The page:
In fact, it was for the reason that the INC had such a restriction on time limits and such a pile up of artists that I withdrew from performing. The concept of just banging 'em on, one after the other, struck me as the very thing I want to get away from. Again, not saying it shouldn't be done - I've long understood the lust to glut - but I now think that a live performance should be something significant. There is, to my mind, a bit too much simple set-up-and-improvise going on, and that's what gets boring to me. Some can achieve it - I recall a wonderful set of aggressive yet cosmic synth Noise played by Mark Skelton at a house gig one time (someone else I should recommend as standing out of the crowd) - but the rest of us simply have to life our game. I don't think that's possible when it's just a matter of piling on as many as possible and treating gigs with more casualness than perhaps they should be treated.

High quality Noise does exist. Those of us who love Noise should aspire towards it.
Clinton said…
Andrew’s reply makes me think of the equality that was perceived for a long time (not just at the beginning) around punk rock – anyone could do it, it didn’t matter what your skill level was. With punk, you just had to pick up a guitar and go; now, with noise, you just pick up a bunch of effects pedals, maybe some contact mics (or make your own mics) and go. And like punk, what made it great could also be what made it boring: you get sick of sloppily played three chord music after a while, the lyrics/themes get clichéd, etc. I think what Andrew is talking about is a similar situation – some are tiring of the clichés of noise.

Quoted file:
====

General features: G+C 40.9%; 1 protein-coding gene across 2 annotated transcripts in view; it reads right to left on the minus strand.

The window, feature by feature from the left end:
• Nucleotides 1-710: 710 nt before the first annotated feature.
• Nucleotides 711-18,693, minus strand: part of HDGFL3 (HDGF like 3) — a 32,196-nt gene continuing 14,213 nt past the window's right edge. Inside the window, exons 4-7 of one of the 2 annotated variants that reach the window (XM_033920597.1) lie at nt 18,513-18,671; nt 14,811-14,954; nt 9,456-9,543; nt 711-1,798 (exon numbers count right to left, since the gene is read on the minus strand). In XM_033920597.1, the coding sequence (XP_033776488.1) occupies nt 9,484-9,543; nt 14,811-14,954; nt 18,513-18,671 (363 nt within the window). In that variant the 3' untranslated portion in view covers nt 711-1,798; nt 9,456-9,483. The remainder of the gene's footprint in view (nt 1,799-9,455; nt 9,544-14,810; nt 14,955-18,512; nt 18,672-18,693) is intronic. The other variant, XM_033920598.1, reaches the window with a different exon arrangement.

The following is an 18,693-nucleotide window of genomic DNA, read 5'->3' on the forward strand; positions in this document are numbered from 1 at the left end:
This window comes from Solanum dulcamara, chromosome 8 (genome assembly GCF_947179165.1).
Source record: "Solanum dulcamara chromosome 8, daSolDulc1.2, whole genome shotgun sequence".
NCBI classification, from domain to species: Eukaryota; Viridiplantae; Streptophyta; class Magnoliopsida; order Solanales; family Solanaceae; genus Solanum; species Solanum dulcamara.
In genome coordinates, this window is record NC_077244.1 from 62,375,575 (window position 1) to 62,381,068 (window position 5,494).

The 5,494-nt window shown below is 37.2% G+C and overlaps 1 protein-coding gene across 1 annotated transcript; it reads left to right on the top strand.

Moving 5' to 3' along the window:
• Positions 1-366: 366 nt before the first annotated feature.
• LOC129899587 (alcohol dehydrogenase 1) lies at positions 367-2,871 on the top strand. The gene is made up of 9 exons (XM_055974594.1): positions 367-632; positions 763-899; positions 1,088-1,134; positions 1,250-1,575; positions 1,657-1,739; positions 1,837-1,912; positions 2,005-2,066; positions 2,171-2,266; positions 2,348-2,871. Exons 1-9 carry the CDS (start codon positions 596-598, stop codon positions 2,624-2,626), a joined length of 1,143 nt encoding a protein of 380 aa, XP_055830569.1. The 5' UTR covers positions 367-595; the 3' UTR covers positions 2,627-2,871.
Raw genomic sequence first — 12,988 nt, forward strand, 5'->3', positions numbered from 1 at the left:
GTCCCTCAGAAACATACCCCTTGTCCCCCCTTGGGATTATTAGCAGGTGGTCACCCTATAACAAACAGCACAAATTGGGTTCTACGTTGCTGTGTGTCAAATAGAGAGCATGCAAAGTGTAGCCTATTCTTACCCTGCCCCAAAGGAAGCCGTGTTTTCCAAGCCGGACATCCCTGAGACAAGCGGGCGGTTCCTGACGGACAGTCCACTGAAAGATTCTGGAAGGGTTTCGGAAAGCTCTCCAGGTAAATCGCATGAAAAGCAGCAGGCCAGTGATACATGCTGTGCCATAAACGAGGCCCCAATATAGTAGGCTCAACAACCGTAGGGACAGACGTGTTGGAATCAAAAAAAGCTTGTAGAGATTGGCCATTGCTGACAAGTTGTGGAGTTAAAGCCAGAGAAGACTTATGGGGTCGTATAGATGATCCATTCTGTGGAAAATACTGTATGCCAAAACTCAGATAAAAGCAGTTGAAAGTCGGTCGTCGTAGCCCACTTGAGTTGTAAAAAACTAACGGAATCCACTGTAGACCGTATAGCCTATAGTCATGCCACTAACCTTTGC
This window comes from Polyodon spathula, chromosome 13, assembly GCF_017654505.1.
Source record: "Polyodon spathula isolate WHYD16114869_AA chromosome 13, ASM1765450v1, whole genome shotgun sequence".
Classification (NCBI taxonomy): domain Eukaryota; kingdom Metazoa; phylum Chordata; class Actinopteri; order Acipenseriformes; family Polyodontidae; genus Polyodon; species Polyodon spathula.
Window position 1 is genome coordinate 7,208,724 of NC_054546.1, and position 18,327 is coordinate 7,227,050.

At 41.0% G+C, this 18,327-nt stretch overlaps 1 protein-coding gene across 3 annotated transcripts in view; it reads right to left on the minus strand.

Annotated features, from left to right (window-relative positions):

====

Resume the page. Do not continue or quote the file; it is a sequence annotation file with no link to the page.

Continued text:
In essence, I agree that there are high quality noise acts (perhaps we could call them ‘Noise’ as opposed to ‘noise’), just as there were high quality punk acts; although I think Andrew’s examples could be placed in other categories/sub-categories than the type of noise I’ve described above. Dead Boomers are more power electronics, and to a lesser extent so are Ebola Disco – although their INC set reminded me of 7 Minutes of Nausea. Screwtape live over the past year has been more PE as well, although his many recordings (released free of charge, I might add) stray into varying noise-related categories including industrial, drone, PE and harsh noise. Sean Baxter’s performance I would describe more as electro-acoustic; the noise aspects were more incidental than central. In some ways, artists such as these have gone beyond noise, like Black Flag and The Fall went beyond punk and became something else.

Contemporary noise music is a really interesting phenomenon for me, in that noise by its very definition is something ‘wrong’ or unwanted. A small amount of noise is acceptable, but a legion of noise artists makes it more wrong/annoying/upsetting, thus my point about high quantity. It is difficult to resolve the idea of a ‘high quality’ noise act in a genre where the aim is to be ‘wrong’. To look at noise as an idea, it encapsulates more than harsh noise/effect pedal set-ups – locally, you could include The Donkey’s Tail and maybe The Paul Kidney Experience as well on a conceptual level.

Of course, the real concept here is to make us as listeners question what is good or bad as far as sound is concerned. Where we once asked ‘what is music?’, maybe now we should start asking ‘what is noise?’